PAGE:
If you’re new to using spelt and looking to swap it in for all-purpose flour (as with all whole-grain flours), you may want to work it into recipes incrementally as you become acquainted with its hearty flavor and toothsome character. I mean, no one wants to be turned off of a flour they just bought an entire bag of and ruin their most cherished family dinner roll recipe all in one bite, right?

This cereal grain-based flour does contain gluten, but it’s important to note that the gluten present in spelt flour is not as resistant as that found in wheat based flours. Because it breaks down more easily, it’s exceptionally important to avoid over-mixing baked goods made with spelt flour. Unless, of course, you’re trying to buy a one-way ticket to hockey puck city; in which case, have at it.

If you’re ready to dive head-first into a relationship with spelt flour, congratulations! This is an exciting time! This flour will bring such strong, wholesomely comforting flavor/texture personality into your life. It’ll feel nourishing an robustly satisfying—especially if you welcome spelt in with a dish that provides all the deeply savory and earthy complements this flour needs to shine. Might I suggest our Turkey Pot Pie with Spelt Biscuits? See, this recipe gives spelt flour the opportunity to impress in both the biscuit topping and the pot pie’s gravy. In both applications, spelt flour delivers brawny whole-grain sweetness that jives really well with the umami-rich mushrooms, Brussels sprouts, and turkey (though, you could definitely sub chicken too) in this soul-warming pot pie. It’s like a snuggly bear hug baked in an 8x8-inch dish.

Rye Flour

contains gluten

cheesy rye pizza
Credit: Greg Dupree; Food Styling: Margaret Dickey and Elise Mayfield; Prop Styling: Kay Clarke and Laura Evans

Milled from rye, which is closely related to wheat and barley, but technically falls into a classification known as “true grass,” rye flour is lower in gluten and typically richer in many of the nutrients that are processed out wheat flour. Rye is a noticeably dark and heavy flour, and because of its relatively low gluten content, it is generally paired with another higher-protein flour in applications like bread baking so that a nice rise is possible and the final product is not overly dense.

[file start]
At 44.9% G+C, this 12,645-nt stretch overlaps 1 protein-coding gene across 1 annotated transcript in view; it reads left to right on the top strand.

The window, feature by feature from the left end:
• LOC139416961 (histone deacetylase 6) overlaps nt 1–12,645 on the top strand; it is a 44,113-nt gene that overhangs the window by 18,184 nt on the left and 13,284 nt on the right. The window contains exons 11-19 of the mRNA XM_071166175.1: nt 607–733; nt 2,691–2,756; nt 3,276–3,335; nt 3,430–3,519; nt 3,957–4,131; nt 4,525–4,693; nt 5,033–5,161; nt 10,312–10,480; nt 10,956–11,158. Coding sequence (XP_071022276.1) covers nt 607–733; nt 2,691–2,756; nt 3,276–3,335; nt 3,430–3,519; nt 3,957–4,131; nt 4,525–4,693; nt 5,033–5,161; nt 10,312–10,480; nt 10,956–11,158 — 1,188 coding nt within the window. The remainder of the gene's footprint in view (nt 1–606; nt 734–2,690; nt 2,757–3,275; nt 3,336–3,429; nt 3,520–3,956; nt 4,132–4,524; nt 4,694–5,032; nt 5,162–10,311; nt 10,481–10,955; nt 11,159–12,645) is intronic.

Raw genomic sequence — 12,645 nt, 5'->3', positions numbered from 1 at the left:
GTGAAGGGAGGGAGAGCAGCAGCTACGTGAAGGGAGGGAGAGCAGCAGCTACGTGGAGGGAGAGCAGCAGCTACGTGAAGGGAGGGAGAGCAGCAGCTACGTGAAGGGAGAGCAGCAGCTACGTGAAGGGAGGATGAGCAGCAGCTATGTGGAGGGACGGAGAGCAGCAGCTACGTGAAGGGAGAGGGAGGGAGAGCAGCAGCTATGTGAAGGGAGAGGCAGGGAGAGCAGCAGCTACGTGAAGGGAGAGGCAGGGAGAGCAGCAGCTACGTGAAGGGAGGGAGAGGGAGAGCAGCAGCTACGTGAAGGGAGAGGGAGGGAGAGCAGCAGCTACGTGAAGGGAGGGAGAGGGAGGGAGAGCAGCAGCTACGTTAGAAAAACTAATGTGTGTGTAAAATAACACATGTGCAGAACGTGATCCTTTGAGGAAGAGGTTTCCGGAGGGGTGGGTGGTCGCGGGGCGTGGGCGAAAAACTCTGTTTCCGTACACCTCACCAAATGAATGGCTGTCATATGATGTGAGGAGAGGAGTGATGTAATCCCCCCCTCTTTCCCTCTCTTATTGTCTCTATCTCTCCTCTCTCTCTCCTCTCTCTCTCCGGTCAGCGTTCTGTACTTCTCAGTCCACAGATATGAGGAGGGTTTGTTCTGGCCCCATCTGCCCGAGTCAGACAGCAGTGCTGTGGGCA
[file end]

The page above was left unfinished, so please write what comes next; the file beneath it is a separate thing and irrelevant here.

This whole-grain flour has a strong and distinctive grainy flavor that’s most commonly appreciated in bread products, but can also make a deliciously intriguing addition to sweeter recipes, like pies and scones. There are several types of rye flour—including white rye, cream rye, dark rye, and pumpernickel—but the most common variety for home bakers is medium rye flour.

We originally reached for medium rye flour in developing this Cheesy Rye Pizza, but found ourselves really wanting more rye flavor. See, the thing about rye is that all of its hearty, bittersweet notes pair exceptionally well with cheese. And given the amount of salty, rich cheese going on with this white pie, dark rye flour ended up being exactly what was needed to form a true palate-pleasing power couple.

Get the Recipe: Cheesy Rye Pizza

Oat Flour


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Credit: Greg Dupree; Food Styling: Margaret Dickey and Elise Mayfield; Prop Styling: Kay Clarke and Laura Evans

Oat flour is made from ground whole-grain oats and is popularly used to replace or partially replace wheat flour in recipes to provide a nutritional boost. *As long as it’s made from certified gluten-free oats, oat flour is a gluten-free flour.

Beyond health perks, oat flour can contribute a wonderfully earthy sweetness and chewiness to all kinds of baked goods. (Just think about all of the things you love about oatmeal cookies.) Plus, it’s a whole-grain flour you can easily make yourself simply by buzzing oats in the food processor until you reach a flour-like consistency. Because oats are already a familiar pantry staple in many homes, oat flour is an easy-to-embrace alternative flour.

In these oat-tastic muffins, we take oat flour’s inherent warming toastiness one step further by literally toasting the flour in the oven before incorporating it into the batter. You can skip this step if you really want, but given the depth it provides to these wholesome prune-studded muffins, I’d humbly ask you to reconsider. Topped with a brown sugary oat streusel, these Toasted Oat-Prune Muffins make it easy to see why oat flour deserves a place in your kitchen.